Despite massive spending, Dems fail to take U.S. House seat in Georgia

30-year-old Democrat fails to reach 50% to avoid a run-off


DUNWOODY, Ga. – Democrat candidate Jon Ossoff fell short in his bid to win a seat in the U.S. House of Representatives from Georgia on Tuesday. While Ossoff ended up as the top vote-getter in a crowded field of 18 candidates vying to fill the seat left vacant by Health and Human Services Secretary Tom Price, he ended up short of the votes needed to win the seat outright. He held 48.3 percent of the vote — short of the 50 percent he needed to become the first Democrat to represent Atlanta's northern suburbs since the 1970s.  Ossoff now faces a June 20 runoff with Republican Karen Handel, former Georgia Secretary of State, who finished second in the all-parties primary.

With few other events on the political calendar, the race was billed as a referendum on President Trump's first few months in office. Republicans have controlled the seat for decades, but Trump only won it by 1 percentage point in last November's presidential election.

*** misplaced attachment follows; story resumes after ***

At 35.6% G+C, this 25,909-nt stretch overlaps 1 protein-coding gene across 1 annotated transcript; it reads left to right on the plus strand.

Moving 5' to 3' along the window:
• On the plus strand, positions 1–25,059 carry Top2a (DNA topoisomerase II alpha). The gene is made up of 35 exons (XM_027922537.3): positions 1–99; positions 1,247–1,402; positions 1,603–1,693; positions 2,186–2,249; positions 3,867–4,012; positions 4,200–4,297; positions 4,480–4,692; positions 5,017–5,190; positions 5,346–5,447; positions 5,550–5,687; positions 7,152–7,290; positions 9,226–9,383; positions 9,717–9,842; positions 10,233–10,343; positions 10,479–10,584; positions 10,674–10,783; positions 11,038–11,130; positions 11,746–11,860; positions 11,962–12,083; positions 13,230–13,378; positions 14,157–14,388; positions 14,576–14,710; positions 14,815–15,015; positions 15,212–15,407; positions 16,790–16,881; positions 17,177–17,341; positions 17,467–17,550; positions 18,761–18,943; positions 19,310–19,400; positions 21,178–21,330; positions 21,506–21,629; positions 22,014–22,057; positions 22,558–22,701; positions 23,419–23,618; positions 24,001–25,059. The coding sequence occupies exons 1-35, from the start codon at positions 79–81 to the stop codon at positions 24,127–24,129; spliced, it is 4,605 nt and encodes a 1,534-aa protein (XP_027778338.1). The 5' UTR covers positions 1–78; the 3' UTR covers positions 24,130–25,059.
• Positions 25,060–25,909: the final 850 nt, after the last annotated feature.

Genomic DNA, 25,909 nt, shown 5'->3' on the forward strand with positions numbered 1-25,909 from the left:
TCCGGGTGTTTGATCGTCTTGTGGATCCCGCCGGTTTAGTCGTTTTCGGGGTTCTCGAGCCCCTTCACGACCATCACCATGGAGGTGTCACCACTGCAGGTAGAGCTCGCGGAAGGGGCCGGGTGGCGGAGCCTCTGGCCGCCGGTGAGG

Democrats, searching for answers at a time when they are shut out of power in Washington, found a unifying figure in Ossoff, a 30-year-old documentary filmmaker who campaigned on a promise to "Make Trump Furious." He raised more than $8 million in the first three months of the year, much of it from out of state, and drew volunteers from across the country.

Ossoff benefited from a large Republican field of 11 candidates, some of whom emphasized their loyalty to Trump while others kept their distance. National Republican groups spent millions of dollars painting Ossoff as a neophyte who does not live in the area he aims to represent. Trump himself targeted Ossoff with robocalls and a barrage of Twitter messages.

"BIG 'R' win with runoff in Georgia. Glad to be of help!" he wrote late on Tuesday.

This is the second loss in as many weeks for Democrats who have tried to make special elections a referendum on Trump's presidency.  Last week the GOP held on to held a conservative Kansas seat vacated when Trump tapped Republican Representative Mike Pompeo to head the Central Intelligence Agency. 


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